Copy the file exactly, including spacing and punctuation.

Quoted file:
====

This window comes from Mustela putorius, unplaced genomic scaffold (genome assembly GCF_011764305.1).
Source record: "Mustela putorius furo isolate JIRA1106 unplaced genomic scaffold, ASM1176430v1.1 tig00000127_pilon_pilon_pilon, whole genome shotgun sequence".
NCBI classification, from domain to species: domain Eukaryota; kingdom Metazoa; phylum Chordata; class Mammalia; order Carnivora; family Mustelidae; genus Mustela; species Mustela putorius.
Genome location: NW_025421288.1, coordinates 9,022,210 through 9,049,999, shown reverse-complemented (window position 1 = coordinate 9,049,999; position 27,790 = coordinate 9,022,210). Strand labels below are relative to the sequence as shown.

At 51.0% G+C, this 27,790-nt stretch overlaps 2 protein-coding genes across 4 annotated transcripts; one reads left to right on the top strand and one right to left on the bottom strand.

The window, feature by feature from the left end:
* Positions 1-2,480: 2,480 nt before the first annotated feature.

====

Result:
This window comes from Mustela putorius, unplaced genomic scaffold (genome assembly GCF_011764305.1).
Source record: "Mustela putorius furo isolate JIRA1106 unplaced genomic scaffold, ASM1176430v1.1 tig00000127_pilon_pilon_pilon, whole genome shotgun sequence".
NCBI classification, from domain to species: domain Eukaryota; kingdom Metazoa; phylum Chordata; class Mammalia; order Carnivora; family Mustelidae; genus Mustela; species Mustela putorius.
Genome location: NW_025421288.1, coordinates 9,022,210 through 9,049,999, shown reverse-complemented (window position 1 = coordinate 9,049,999; position 27,790 = coordinate 9,022,210). Strand labels below are relative to the sequence as shown.

At 51.0% G+C, this 27,790-nt stretch overlaps 2 protein-coding genes across 4 annotated transcripts; one reads left to right on the top strand and one right to left on the bottom strand.

The window, feature by feature from the left end:
* Positions 1-2,480: 2,480 nt before the first annotated feature.